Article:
Australians are being urged to remain vigilant about sun safety and to watch for any new or unusual brown spots or lesions, which could signal a serious skin disease that has been linked to cancer.
The warning comes as many Australians prepare for a long, hot summer.
Brown, scaly sunspots – medically known as actinic or solar keratoses – are among the most common and expensive skin diseases to treat in Australia.
These sunspots typically appear on the face, hands, bald scalp, ears or shoulders, but can pop up anywhere on the body that is overexposed to the sun.
Though they may look harmless at first, over time they can progress to a common type of non-melanoma skin cancer, known as squamous cell carcinoma.
“If you’re getting sunspots, that’s a sign that you’re cancer prone,” dermatologist and researcher Professor Ron Sinclair said.
“People become more aware of them in the summer months because the spots tend to feel prickly or they might experience a burning sensation. But not always.
“When you run your hand over them it can feel like sandpaper. They are less than one centimetre in diameter. And they are usually red and flaky.
“They are relatively flat, but if they are starting to become raised it’s a sign that it’s transformed into a skin cancer.”
Who is affected?
People with fair skin, who burn easily in the sun, are at higher risk. But Professor Sinclair warned that no one was immune.
In a population-based study in Nambour in Queensland, 44 per cent of men and 37 per cent of women between the ages of 20 and 69 had at least one solar keratosis on their head, neck, hands and arms.
Another study, from 1998 but still commonly cited by skin cancer specialists, found that up to six in 10 people from subtropical Queensland over the age of 40 had solar keratosis.
Associate Professor Alvin Chong from the Skin and Cancer Foundation Inc. Victoria said about one-third of sunspots will disappear on their own.
“However, the probability that an individual squamous cell carcinoma has arisen from solar keratosis is high,” Associate Professor Chong said.
In fact, studies show that 60 per cent of squamous cell carcinomas started out as sunspots, suggesting that many of these cancers could have been prevented if detected early.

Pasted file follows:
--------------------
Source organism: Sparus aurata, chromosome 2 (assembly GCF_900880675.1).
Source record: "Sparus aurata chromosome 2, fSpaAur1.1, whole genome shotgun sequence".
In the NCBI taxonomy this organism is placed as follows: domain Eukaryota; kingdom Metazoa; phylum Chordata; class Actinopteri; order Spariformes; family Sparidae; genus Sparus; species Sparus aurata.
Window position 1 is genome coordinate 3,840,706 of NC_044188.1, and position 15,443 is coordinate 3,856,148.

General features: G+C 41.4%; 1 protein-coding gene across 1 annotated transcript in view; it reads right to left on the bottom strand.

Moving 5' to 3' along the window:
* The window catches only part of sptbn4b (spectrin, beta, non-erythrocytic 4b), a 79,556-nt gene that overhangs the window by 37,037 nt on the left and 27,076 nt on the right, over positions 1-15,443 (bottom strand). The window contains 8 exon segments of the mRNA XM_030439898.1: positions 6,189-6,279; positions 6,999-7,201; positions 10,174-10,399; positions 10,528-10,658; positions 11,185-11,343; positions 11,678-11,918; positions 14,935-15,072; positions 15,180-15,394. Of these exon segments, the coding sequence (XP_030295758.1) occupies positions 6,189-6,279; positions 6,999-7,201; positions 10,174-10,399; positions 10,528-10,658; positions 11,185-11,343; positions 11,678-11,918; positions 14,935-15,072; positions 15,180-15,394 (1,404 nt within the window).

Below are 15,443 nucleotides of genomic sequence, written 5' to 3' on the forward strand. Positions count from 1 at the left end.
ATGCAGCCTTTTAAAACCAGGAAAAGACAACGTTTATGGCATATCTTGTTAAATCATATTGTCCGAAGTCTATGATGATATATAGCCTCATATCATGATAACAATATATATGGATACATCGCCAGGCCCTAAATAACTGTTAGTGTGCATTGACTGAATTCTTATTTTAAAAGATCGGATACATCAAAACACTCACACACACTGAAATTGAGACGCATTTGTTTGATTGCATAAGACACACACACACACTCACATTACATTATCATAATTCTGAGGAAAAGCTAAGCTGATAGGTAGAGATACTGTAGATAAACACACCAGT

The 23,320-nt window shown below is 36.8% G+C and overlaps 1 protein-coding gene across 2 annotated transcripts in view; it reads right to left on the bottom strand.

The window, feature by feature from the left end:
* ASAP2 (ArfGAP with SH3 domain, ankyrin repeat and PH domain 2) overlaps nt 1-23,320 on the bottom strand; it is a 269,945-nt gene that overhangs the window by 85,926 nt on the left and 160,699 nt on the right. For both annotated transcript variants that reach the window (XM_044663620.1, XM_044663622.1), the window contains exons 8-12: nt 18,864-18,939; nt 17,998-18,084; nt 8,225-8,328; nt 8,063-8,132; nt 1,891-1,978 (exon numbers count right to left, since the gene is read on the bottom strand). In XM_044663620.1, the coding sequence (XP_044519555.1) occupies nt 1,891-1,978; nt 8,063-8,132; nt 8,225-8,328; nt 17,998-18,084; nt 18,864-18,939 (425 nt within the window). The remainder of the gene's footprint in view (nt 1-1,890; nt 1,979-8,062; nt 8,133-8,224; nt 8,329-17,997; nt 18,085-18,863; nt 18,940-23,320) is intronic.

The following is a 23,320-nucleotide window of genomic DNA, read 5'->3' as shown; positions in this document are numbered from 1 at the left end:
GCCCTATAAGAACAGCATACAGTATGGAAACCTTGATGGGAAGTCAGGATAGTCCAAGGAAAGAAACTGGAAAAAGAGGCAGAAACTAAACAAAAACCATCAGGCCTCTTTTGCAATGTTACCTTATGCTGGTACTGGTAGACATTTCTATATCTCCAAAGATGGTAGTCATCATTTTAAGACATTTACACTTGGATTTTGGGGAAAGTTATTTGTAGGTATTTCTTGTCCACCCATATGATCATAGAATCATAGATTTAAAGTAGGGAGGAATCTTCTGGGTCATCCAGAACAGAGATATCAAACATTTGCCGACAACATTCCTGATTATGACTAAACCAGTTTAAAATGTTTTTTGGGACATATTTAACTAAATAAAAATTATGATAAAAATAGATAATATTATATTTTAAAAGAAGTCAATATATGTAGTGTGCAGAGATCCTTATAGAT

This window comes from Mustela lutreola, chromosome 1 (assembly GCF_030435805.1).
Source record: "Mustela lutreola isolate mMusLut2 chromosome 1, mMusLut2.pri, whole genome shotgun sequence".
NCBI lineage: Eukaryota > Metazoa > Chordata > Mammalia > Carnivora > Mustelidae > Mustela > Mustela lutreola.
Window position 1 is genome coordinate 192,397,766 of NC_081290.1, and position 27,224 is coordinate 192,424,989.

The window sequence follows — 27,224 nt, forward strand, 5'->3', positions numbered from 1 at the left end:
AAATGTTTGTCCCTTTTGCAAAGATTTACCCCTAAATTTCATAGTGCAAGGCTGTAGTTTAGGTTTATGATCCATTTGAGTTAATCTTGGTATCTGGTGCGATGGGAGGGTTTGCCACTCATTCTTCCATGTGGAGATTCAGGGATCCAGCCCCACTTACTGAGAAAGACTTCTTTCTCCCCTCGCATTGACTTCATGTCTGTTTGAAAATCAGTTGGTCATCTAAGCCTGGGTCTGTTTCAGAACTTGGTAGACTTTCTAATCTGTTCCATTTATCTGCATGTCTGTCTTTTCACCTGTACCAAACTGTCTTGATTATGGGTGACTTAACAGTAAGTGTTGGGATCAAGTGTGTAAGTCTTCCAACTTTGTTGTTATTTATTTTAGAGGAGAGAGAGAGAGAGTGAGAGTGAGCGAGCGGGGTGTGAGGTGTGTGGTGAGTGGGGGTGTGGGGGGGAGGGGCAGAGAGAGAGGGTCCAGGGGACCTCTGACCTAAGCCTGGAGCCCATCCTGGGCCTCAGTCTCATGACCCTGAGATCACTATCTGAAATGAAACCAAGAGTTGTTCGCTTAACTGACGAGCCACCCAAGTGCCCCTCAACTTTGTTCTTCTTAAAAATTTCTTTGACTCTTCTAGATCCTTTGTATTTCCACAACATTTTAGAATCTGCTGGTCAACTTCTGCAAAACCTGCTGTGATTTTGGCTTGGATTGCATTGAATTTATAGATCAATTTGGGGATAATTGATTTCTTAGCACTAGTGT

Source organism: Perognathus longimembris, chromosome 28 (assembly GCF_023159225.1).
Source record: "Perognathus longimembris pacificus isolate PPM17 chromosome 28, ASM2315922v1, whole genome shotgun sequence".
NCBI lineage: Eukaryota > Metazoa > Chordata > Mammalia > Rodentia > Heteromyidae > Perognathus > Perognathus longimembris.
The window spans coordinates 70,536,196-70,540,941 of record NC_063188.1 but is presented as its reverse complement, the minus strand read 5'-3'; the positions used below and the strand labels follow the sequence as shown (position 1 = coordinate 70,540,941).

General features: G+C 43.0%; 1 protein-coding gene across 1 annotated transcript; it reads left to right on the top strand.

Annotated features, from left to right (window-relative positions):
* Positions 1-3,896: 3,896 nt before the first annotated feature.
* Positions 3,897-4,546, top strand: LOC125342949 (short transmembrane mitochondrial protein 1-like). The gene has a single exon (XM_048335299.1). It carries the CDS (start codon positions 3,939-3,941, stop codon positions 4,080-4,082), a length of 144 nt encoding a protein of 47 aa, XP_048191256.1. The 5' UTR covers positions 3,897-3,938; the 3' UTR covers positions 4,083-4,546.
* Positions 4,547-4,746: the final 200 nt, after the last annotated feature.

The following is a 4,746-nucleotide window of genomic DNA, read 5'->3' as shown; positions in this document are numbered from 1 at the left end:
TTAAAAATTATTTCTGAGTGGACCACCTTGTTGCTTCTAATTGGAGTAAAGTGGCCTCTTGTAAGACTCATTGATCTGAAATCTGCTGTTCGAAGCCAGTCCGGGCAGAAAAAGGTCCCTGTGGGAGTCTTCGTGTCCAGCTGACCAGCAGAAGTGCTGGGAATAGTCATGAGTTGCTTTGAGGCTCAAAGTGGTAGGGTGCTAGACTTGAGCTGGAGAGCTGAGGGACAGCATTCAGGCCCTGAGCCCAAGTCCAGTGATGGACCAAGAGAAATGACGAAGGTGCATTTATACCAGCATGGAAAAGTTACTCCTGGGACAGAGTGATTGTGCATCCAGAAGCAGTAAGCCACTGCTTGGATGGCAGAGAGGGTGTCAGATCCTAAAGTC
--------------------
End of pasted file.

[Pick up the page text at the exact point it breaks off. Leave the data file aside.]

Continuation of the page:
Treatment and prevention
Isolated sunspots can be removed with cryotherapy treatment, which involves freezing off the spots using liquid nitrogen.
Larger ‘fields’ of sunspots are often treated using topical creams or gels that can be prescribed by a dermatologist or GP.
These medicated creams target sunspots specifically, and are different to store-bought skin lightening or brightening products that promise to remove ageing spots or pigmentation.
Doctors say that sunspots will come back even with treatment. So a person’s best defence is exercising sun safety to prevent sun damage in the first place
“Using the creams doesn’t fix the skin or take it back to its pre-sundamaged state,” Royal Australian College of General Practitioners president Dr Harry Nespolon said.
“It does remove the obvious problems, like the sunspots. But, inevitably they can come back.
“If you have any new unusual spots, or an ‘ugly duckling’ that looks different to the other spots you’ve got, it’s crucial you get it checked.”
Dr Nespolon told The New Daily that “checking new lesions is something all GPs should be doing”.
He said the warmer weather was a good reminder to get your spots checked.
According to latest figures by Cancer Council Australia, there were 642 recorded deaths from non-melanoma skin cancers in 2015.
Symptoms of squamous cell carcinoma include thickened red, scaly spots, a rapidly growing lump, or non-healing sores that are usually tender or painful to the touch.